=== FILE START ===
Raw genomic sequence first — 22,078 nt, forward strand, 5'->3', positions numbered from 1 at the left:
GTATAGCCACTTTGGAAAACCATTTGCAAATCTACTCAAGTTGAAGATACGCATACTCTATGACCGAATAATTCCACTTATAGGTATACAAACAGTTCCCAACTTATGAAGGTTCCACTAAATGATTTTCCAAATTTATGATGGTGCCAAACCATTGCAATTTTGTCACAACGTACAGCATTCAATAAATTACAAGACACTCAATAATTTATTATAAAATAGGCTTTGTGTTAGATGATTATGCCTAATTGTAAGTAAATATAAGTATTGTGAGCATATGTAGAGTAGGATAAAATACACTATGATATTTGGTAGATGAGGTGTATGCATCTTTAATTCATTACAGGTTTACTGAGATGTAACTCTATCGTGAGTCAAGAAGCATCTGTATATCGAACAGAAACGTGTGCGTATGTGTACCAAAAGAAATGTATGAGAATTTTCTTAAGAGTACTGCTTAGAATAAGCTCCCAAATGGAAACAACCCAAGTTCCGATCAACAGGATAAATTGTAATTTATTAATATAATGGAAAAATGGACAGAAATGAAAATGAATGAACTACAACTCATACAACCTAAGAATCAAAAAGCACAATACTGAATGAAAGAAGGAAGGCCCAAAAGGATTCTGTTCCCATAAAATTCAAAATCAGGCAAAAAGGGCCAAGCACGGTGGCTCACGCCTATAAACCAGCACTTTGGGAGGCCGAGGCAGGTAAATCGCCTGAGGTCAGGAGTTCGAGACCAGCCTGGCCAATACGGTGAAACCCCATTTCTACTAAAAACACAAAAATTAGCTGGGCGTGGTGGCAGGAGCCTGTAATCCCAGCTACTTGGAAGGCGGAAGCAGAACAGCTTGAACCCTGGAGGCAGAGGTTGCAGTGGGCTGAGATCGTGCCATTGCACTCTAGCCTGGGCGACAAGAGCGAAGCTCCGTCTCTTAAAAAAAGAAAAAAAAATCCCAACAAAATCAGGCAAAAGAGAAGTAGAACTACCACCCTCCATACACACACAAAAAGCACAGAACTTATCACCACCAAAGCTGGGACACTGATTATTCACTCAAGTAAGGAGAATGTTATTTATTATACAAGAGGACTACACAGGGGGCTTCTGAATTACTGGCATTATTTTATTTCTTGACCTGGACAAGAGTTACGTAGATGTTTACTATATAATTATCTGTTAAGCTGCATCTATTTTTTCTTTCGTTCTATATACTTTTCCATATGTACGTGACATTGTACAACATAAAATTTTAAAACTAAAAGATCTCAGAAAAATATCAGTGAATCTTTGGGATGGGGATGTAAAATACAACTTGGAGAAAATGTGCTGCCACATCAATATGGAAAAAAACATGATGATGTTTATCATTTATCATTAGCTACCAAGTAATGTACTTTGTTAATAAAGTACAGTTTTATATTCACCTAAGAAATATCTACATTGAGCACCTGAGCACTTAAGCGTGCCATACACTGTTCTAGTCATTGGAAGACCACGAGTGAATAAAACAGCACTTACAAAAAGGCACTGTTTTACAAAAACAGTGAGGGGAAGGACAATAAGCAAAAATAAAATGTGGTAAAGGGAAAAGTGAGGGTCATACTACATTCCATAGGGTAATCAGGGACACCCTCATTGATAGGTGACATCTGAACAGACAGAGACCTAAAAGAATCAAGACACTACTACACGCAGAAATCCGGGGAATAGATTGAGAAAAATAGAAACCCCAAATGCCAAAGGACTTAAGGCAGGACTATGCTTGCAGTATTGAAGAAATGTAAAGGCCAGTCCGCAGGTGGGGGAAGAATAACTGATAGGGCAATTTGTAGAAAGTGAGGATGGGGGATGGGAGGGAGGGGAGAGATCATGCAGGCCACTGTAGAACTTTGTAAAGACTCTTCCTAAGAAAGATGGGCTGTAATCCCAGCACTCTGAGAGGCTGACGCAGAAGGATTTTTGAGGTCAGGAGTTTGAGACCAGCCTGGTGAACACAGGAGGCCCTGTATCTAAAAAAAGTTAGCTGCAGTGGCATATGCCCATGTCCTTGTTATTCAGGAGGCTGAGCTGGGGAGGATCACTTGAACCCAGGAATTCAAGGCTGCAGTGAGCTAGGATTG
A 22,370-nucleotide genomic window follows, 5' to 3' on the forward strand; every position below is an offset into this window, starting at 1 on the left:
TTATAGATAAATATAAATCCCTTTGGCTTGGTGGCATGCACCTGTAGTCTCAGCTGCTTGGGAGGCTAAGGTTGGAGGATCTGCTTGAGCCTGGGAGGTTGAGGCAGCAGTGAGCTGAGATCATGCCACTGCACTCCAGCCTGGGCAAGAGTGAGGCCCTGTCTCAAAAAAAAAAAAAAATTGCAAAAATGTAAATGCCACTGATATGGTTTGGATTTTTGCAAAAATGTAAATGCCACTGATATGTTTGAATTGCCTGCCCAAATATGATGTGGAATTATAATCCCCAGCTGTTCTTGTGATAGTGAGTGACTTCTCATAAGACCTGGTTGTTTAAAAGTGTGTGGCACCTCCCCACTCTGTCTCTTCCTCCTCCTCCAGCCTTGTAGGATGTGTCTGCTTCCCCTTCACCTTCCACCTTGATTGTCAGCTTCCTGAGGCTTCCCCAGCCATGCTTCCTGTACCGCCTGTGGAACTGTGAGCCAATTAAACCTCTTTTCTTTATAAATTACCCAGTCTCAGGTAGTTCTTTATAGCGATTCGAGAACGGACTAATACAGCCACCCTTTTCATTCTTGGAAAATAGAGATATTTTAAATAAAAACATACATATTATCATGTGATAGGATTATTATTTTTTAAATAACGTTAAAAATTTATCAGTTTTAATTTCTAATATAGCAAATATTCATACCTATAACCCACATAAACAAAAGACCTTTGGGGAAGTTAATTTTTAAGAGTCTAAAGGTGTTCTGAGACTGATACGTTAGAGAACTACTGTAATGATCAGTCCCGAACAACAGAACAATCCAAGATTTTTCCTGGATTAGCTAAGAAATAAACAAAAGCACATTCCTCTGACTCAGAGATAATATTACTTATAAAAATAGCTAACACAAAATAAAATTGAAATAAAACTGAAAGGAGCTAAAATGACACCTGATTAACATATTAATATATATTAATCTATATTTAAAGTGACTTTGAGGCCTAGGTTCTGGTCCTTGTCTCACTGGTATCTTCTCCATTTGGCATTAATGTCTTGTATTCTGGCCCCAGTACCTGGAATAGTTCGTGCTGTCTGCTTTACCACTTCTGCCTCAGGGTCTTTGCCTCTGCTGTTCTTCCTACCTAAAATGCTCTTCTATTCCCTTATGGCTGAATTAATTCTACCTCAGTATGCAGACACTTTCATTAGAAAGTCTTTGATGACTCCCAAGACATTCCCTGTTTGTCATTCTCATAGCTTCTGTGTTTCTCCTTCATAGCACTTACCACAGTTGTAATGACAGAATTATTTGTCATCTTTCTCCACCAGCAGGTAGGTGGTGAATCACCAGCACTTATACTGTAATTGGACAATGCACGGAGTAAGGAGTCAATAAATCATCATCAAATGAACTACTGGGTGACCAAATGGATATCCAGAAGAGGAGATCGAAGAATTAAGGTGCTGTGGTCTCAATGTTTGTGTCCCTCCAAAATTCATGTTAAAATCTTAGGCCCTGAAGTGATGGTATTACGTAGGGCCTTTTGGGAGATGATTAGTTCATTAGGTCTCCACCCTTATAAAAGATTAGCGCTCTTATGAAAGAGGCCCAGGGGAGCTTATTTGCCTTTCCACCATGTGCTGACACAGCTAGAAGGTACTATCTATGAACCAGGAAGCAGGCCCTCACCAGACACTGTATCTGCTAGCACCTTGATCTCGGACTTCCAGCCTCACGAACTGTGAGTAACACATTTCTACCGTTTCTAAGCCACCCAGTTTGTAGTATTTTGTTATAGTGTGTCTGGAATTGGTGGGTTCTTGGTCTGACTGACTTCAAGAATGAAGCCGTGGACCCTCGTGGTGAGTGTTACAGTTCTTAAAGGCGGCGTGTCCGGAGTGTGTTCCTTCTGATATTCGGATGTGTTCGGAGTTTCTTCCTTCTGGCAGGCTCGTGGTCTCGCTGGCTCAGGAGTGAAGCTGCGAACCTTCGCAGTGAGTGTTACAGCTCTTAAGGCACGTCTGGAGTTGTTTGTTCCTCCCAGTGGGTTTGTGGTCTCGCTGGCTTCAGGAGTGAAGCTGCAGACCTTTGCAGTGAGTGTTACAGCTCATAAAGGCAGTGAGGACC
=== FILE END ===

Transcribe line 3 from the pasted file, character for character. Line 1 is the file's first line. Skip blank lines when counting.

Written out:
A 22,370-nucleotide genomic window follows, 5' to 3' on the forward strand; every position below is an offset into this window, starting at 1 on the left: